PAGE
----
Millions of PG&E Customers Lose Power
RACHEL MARTIN, HOST:
Hundreds of thousands of people are without power in northern and central California today. The biggest utility in the state, Pacific Gas & Electric, started turning the power off last night on purpose. It's part of an effort to combat what they're calling an unprecedented wildfire danger. Lily Jamali is a host and correspondent at NPR's member station KQED in San Francisco, and she is following this story for us. Lily, so PG&E says this is about fire prevention. Explain that connection. I mean, how do they justify such a huge outage?
LILY JAMALI, BYLINE: Well, this is a step that they say they need to take to prevent their equipment from sparking another major wildfire. And important to note that we are really at the peak of fire season out here in California right now, so that's very much top of mind for PG&E officials, for people like Governor Gavin Newsom and other local officials that are dealing with this on the ground. But for context, we saw PG&E equipment cause a couple of fires over the last two years in 2017 and notably in 2018, last year's Camp Fire...
JAMALI: ...Which took place in Paradise and surrounding areas. And PG&E, you know, really, from the beginning was very open about the fact that they were at fault there, and they don't want that to happen again.
MARTIN: Do you have a grip on exactly how many people have been affected by the outage? Are there going to be more?
JAMALI: Yeah. Well, PG&E is saying that this is ultimately going to affect as many as 800,000 customers. That doesn't mean it's 800,000 people. The actual number of people affected by these outages could be much higher, well into the millions, because...
MARTIN: Because it's just a household.
JAMALI: ...One customer is basically a meter.
MARTIN: Oh, got it.
JAMALI: Exactly. And so we're looking at this being spread across 34 counties. This is unprecedented, and a shut-off of this scale is something that we haven't seen. And they are doing this in phases. So at midnight, overnight, we saw phase one start, and that affected parts of wine country - Napa and Sonoma counties - and also Butte County, which is where Paradise is located. So, you know, I think that that is sort of a triggering event for a lot of people who have already lost so much...
JAMALI: ...In wildfires out here in California. Phase two starts at noon, local time, and that's where we'll see potentially some major urban areas affected. That could include Oakland. It may include San Jose. And then we're looking at the possibility of more southern reaches of PG&E's territory down in Kern County. That's where Bakersfield is. That may come later. That's still under consideration.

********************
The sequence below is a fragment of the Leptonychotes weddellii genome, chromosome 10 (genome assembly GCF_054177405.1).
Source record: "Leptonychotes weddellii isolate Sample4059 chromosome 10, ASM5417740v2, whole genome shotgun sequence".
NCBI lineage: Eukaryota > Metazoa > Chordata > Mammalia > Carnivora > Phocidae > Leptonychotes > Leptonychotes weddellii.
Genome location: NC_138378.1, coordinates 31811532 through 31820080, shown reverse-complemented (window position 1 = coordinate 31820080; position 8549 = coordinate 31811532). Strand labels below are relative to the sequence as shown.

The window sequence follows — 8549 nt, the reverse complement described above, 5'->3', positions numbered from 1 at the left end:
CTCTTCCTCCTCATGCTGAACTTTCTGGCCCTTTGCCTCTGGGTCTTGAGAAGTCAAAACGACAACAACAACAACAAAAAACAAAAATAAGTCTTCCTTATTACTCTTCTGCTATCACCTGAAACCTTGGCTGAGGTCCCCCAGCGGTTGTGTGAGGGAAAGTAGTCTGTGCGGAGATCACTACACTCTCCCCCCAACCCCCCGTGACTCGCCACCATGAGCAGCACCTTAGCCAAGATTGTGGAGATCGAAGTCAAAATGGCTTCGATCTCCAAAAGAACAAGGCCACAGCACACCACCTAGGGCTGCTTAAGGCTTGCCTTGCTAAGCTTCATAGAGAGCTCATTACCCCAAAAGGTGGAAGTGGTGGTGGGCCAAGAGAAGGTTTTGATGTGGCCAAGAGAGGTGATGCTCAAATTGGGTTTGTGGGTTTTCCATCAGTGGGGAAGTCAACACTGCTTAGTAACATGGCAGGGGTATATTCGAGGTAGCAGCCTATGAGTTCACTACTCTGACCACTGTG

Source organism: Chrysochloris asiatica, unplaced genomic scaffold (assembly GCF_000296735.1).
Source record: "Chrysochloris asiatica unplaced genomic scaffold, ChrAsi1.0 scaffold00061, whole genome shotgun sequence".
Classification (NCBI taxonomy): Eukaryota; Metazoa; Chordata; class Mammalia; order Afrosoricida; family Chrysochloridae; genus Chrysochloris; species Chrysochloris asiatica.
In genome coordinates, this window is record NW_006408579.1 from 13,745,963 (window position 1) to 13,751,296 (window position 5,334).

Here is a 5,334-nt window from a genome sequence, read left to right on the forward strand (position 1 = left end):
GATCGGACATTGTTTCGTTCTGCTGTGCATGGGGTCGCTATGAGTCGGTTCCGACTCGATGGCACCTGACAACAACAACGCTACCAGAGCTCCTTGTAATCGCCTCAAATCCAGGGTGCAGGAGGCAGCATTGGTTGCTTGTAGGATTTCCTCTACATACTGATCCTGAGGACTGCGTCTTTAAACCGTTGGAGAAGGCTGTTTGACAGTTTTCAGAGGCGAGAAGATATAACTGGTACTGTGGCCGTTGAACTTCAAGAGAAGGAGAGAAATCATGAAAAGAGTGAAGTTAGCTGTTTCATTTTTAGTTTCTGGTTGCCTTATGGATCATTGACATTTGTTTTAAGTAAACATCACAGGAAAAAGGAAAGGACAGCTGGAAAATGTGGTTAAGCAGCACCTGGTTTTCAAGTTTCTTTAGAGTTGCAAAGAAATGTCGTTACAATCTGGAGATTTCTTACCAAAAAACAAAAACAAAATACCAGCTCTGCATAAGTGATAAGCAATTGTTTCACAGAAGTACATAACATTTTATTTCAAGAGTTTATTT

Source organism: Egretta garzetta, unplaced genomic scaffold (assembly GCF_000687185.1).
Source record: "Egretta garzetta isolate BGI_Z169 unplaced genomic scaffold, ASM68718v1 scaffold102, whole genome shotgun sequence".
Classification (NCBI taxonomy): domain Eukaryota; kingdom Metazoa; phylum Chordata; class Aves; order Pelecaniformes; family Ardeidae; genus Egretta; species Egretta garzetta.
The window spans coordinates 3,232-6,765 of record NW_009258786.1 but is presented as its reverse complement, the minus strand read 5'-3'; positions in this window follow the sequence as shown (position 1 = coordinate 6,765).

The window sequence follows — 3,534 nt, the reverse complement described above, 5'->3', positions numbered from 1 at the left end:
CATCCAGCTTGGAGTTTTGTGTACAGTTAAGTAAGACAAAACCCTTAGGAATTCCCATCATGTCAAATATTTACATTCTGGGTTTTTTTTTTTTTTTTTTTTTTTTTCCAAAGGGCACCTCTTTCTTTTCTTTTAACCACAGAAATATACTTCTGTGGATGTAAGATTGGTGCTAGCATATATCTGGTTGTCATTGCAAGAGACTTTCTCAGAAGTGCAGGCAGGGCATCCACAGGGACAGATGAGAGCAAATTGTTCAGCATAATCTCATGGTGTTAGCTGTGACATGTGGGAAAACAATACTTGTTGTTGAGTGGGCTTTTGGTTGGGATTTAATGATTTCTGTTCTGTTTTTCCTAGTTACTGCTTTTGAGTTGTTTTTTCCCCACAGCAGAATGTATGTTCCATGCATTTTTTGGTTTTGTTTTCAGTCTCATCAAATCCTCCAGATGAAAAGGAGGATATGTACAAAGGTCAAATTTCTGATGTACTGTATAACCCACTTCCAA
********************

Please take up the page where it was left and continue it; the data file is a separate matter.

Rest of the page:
MARTIN: Wow. Presumably, customers had a heads-up that this was going to happen, right? I mean, what kind of preventative steps did they take?
JAMALI: Yeah. I mean, PG&E has done what it can to give people notice. One of the issues that they've run into is that their website has been down for much of the last 24 hours, and that's really kind of clogged the channels of communication. So they - I think most people are relying right now on local media, and if they're familiar with Twitter, the updates tend to make it to Twitter, but the actual website has been a real problem in terms of telling people what to do.
But I know that people are doing things like filling up their gas tanks. There were some pretty intense lines at gas tanks in the East Bay here in the Bay Area yesterday afternoon. People are trying to make sure their phones are charged. They're buying ice so they can make sure that their food doesn't spoil. You know, you kind of need to make sure you keep your refrigerator and freezer doors closed to minimize the impact on things like that. And I think people are also checking in on each other and just making sure that this information, if it doesn't make it through these mass channels, is happening one-on-one.
MARTIN: All right. Lily Jamali with our member station KQED in the Bay Area. Thank you so much for sharing your reporting on this.
JAMALI: Thank you, Rachel. Transcript provided by NPR, Copyright NPR.